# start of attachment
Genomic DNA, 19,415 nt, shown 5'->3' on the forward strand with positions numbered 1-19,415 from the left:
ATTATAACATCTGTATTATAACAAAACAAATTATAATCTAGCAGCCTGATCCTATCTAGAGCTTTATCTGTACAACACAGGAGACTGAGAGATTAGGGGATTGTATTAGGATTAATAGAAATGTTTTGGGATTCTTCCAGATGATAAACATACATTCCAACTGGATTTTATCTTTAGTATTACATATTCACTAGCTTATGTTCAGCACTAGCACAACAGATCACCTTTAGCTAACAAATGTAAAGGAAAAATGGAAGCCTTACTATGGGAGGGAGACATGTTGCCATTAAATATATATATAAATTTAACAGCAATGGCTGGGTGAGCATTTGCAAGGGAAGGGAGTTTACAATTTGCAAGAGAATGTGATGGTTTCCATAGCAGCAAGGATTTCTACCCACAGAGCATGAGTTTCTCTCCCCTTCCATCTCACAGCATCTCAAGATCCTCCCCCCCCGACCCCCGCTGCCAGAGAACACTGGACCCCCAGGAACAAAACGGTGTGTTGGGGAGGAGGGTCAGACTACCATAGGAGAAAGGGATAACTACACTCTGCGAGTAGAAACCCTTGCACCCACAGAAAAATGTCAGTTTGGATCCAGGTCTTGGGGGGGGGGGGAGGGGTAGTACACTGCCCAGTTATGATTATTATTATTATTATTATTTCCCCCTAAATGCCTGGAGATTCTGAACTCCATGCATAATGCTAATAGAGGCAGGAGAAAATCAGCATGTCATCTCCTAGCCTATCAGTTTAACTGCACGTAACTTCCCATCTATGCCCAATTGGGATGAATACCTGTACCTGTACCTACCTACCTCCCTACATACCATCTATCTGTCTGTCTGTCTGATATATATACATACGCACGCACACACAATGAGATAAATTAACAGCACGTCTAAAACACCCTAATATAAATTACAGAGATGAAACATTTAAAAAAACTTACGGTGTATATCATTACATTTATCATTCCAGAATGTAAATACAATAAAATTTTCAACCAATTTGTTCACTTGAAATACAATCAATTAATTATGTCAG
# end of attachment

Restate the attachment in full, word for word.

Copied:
Genomic DNA, 19,415 nt, shown 5'->3' on the forward strand with positions numbered 1-19,415 from the left:
ATTATAACATCTGTATTATAACAAAACAAATTATAATCTAGCAGCCTGATCCTATCTAGAGCTTTATCTGTACAACACAGGAGACTGAGAGATTAGGGGATTGTATTAGGATTAATAGAAATGTTTTGGGATTCTTCCAGATGATAAACATACATTCCAACTGGATTTTATCTTTAGTATTACATATTCACTAGCTTATGTTCAGCACTAGCACAACAGATCACCTTTAGCTAACAAATGTAAAGGAAAAATGGAAGCCTTACTATGGGAGGGAGACATGTTGCCATTAAATATATATATAAATTTAACAGCAATGGCTGGGTGAGCATTTGCAAGGGAAGGGAGTTTACAATTTGCAAGAGAATGTGATGGTTTCCATAGCAGCAAGGATTTCTACCCACAGAGCATGAGTTTCTCTCCCCTTCCATCTCACAGCATCTCAAGATCCTCCCCCCCCGACCCCCGCTGCCAGAGAACACTGGACCCCCAGGAACAAAACGGTGTGTTGGGGAGGAGGGTCAGACTACCATAGGAGAAAGGGATAACTACACTCTGCGAGTAGAAACCCTTGCACCCACAGAAAAATGTCAGTTTGGATCCAGGTCTTGGGGGGGGGGGGAGGGGTAGTACACTGCCCAGTTATGATTATTATTATTATTATTATTTCCCCCTAAATGCCTGGAGATTCTGAACTCCATGCATAATGCTAATAGAGGCAGGAGAAAATCAGCATGTCATCTCCTAGCCTATCAGTTTAACTGCACGTAACTTCCCATCTATGCCCAATTGGGATGAATACCTGTACCTGTACCTACCTACCTCCCTACATACCATCTATCTGTCTGTCTGTCTGATATATATACATACGCACGCACACACAATGAGATAAATTAACAGCACGTCTAAAACACCCTAATATAAATTACAGAGATGAAACATTTAAAAAAACTTACGGTGTATATCATTACATTTATCATTCCAGAATGTAAATACAATAAAATTTTCAACCAATTTGTTCACTTGAAATACAATCAATTAATTATGTCAG